Who Brought a Cat on the Bus? Adopting a Pet in South Korea

 Teaching English South Korea pets cats dogs

By: Katie McKindley 

Last spring I took the online TEFL course with International TEFL Academy (ITA). I’m so grateful I chose to get my TEFL certification through ITA because they helped me to launch my new life here in South Korea. I’ve also felt so much support from their Alumni Association!

After getting settled in Korea, it wasn’t long before I noticed all the stray animals. There are dogs everywhere tied on short leashes, limited to an old blanket and forced to eat food scraps. These dogs are doing their best to cover their noses from the insanely cold wind chill. The cats can explore farther because they’re not tied up, but they’re still freezing. Walking home from work, I see cats tearing open bags of compost, trying to find a meal wherever possible. It is a way of life here, but if you’re an animal lover at all, it’s heartbreaking to see.

I joined a Facebook group for Animal Rescue in Korea and found the online community is well aware of how animals are treated. The pet culture is growing here, but there’s still the history of cooking dog meat and although that’s less popular now, it’s still not unheard of in the countryside. On the flipside, I also see pets get completely doted on. Koreans carry their pets in strollers, backpacks, purses, and front carriers. Most every small dog who is loved has a cozy sweater for the frigid trips outdoors.

Adopting a pet in South Korea


As I began to understand pet culture here in Korea, naturally I wanted to do something about it. I thought about getting a dog and tried to arrange to visit a local shelter. One of my friends had a connection to a batch of puppies, and I made a plan to go see them. As the day approached, I knew I wouldn’t be able to visit without taking one home. My boyfriend reminded me that I’m a single-dweller with a full-time job. Getting a dog would become a major focus of my day, and I’d be restricted with monitoring bathroom times and exercise. I was sad for a few days about this and felt heartbroken I wouldn’t be able to get a puppy. I knew he was right.

I still wanted a pet, and I began to think about a cat. Lots of love and cuddles but they typically require less of a time commitment. I opened Facebook one day, and there was a brand new post from a military family giving their cat up for adoption. They had just found out their son was allergic, and couldn’t keep Mia, their cute calico cat. They got her from a shelter when she was about seven months old, and could only keep her for about two months before their son’s allergies were too strong. I made a plan to meet up with the family and adopt her. They brought her in her pet taxi, with her bag of food and a few beloved toys. My boyfriend was visiting at the time, and he helped me through this whole process.

We took the cat on the metro in Seoul and on the bus back to my town about three hours away. She absolutely hated it. She meowed so much and I felt awful. It was winter, and in Korea when it’s cold outside, they blast the heat on the busses and just leave it on. They don’t monitor the temperature of the bus at all, so it just gets roasting and you have to strip your outer clothing off. I’ve never seen a cat pant before but Mia was panting so hard. We moved the carrier onto my lap away from the floor heater and tried to give her water. She wasn’t having it. She was miserable. The only thing to do was wait for the bus ride to end. Most other passengers had headphones in, so I don’t think she was bothersome to anybody, but it was obvious there was a cat onboard. We arrived with minimal scratches on our hands and didn’t smell too much like the cat urine in the carrier.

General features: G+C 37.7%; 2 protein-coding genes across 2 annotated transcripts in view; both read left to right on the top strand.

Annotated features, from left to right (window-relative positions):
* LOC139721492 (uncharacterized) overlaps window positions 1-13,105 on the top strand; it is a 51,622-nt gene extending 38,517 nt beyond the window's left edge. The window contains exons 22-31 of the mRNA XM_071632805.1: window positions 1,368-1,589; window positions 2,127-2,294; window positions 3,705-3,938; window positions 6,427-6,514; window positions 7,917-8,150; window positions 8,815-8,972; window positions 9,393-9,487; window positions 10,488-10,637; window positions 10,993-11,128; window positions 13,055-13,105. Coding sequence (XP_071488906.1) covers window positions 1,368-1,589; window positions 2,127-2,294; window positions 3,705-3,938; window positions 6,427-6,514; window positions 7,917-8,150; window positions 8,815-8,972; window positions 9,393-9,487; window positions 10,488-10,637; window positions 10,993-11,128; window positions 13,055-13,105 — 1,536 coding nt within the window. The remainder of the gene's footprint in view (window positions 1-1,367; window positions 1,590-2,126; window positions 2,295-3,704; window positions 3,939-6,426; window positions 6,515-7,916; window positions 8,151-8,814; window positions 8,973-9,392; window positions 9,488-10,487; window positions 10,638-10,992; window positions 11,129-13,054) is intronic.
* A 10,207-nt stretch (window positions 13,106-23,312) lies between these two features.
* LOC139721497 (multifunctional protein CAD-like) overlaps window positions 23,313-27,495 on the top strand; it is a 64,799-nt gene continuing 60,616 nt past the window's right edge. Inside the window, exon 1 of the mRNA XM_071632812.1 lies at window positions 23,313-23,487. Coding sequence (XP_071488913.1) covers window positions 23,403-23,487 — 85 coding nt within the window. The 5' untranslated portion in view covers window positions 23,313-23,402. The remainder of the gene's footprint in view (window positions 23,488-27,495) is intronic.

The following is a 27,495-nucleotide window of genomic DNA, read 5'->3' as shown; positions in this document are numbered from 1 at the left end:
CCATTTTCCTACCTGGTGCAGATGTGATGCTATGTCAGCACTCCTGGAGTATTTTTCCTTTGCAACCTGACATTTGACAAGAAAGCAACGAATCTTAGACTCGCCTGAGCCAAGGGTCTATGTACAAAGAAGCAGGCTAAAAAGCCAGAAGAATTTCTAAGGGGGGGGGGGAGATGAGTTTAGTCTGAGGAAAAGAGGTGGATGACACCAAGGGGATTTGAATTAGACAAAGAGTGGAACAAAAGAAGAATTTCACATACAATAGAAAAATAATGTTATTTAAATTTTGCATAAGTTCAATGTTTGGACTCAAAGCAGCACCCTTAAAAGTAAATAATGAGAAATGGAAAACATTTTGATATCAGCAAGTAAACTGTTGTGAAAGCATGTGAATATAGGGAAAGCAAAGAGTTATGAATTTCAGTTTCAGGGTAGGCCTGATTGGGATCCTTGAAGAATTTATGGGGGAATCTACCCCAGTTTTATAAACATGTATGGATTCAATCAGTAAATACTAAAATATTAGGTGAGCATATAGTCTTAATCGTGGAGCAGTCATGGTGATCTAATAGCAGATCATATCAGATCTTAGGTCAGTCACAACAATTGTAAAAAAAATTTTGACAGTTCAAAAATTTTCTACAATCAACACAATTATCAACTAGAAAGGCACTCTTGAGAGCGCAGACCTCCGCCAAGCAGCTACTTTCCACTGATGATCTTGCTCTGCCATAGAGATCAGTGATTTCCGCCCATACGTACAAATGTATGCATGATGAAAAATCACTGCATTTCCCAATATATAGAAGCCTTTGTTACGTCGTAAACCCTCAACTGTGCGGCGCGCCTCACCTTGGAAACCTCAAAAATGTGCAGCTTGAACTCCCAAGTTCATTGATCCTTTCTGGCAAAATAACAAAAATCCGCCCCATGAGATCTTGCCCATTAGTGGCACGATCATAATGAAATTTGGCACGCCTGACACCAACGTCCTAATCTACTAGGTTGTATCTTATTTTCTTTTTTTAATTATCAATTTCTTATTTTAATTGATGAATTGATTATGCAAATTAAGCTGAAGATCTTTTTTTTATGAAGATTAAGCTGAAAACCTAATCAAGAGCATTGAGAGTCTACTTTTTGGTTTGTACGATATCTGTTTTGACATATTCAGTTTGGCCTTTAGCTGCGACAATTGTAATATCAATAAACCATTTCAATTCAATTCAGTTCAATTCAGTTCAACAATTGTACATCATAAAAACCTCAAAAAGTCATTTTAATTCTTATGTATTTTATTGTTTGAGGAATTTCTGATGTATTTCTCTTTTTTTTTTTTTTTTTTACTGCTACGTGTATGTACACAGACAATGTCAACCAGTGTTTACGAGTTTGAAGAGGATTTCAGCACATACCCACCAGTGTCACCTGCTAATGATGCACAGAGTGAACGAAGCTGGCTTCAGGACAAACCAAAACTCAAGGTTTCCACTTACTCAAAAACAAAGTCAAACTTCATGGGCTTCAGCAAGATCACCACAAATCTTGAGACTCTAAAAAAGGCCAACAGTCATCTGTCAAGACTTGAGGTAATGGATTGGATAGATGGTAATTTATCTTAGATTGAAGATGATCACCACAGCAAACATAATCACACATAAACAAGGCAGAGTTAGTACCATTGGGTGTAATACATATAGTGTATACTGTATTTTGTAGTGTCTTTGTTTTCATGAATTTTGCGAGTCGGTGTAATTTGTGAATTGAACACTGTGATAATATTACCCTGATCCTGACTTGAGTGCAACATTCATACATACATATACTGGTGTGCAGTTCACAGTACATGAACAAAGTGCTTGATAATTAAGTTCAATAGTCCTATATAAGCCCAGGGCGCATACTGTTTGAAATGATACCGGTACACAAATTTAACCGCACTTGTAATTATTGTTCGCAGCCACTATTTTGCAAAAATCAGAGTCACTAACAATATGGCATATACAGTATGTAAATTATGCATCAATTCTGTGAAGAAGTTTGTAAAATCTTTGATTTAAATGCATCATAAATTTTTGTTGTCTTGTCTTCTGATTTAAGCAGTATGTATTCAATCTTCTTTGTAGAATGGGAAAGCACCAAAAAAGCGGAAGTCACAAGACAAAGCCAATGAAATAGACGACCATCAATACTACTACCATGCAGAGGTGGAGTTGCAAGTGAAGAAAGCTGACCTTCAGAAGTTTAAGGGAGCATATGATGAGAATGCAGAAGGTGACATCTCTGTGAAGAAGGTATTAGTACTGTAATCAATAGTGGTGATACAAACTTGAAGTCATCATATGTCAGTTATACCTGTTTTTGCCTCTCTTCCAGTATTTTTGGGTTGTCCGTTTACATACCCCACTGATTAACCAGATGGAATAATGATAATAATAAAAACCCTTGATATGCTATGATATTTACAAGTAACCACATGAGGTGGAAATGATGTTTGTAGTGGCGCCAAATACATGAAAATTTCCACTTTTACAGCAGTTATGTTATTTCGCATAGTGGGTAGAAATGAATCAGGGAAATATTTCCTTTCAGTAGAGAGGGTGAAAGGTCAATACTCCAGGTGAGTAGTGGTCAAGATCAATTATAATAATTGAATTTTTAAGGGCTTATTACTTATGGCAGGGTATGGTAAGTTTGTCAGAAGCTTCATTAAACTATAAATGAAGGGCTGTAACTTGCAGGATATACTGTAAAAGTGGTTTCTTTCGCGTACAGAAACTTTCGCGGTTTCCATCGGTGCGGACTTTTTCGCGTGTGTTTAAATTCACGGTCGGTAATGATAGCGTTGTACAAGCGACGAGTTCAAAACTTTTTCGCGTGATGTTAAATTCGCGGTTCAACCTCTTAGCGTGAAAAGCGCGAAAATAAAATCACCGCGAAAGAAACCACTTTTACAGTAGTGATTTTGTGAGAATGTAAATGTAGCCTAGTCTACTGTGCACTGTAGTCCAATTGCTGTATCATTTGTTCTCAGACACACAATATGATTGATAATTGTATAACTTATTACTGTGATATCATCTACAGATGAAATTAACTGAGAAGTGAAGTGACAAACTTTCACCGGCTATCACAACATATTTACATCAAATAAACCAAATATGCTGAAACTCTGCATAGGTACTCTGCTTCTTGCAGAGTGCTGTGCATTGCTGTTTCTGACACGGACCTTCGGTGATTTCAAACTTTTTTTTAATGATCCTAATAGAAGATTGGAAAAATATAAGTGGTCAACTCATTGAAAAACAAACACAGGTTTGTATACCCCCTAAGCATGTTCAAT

Teaching English South Korea pets cats dogs


Finally, we arrived in my town. She was happy for the fresh air as we got off the bus. The journey still wasn’t over though, as we had to taxi to my apartment. That was a short ten-minute ride, and then we were home. She was timid of the new environment but was so happy to be out of the cage, and on solid ground! I bought new food and mixed it with the old. That week we got her a litter box and got her all set up with a climbing area and scratching posts. She’s more herself now, and I doubt she remembers the horrific bus journey (at least I hope it’s erased from her memory!).

Teaching English South Korea pets

I love coming home to cat. She purrs when I fall asleep and lets me know she’s hungry in the morning. She drinks water like there’s a drought and absolutely loves chasing herself around my apartment. She has a habit of chewing cords, so I’ve learned (the hard way) to put my computer charger, phone charger, and headphones where she can’t reach them. I plan to stay in Korea for more than one year so it makes it feel more permanent to own an animal. Transporting her back to the states will not be fun, but she’s my cat now and I love her so much.

It’s easy to feel helpless, but if you’re thinking of moving to Korea, there’s plenty to do for animal lovers. I’ve seen groups online for volunteering at animal shelters and walking pets. There’s so many pets in need of love and attention! You don’t have to adopt one to make a difference, but I bet you’ll want to take (at least) one home.

Katie McKindley is from Seattle, WA where she graduated with a BA in psychology from Seattle Pacific University. She nannied in Spain and waited tables in Hawaii while paying her way through school. She’s now teaching with EPIK in South Korea where she’s discovering their heartfelt hospitality and how great their healthcare system is.

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Tags:

pets, teaching abroad with pets, travel with pets, EPIK, South Korea English teaching, International TEFL Academy Alumni, cats, online tefl class


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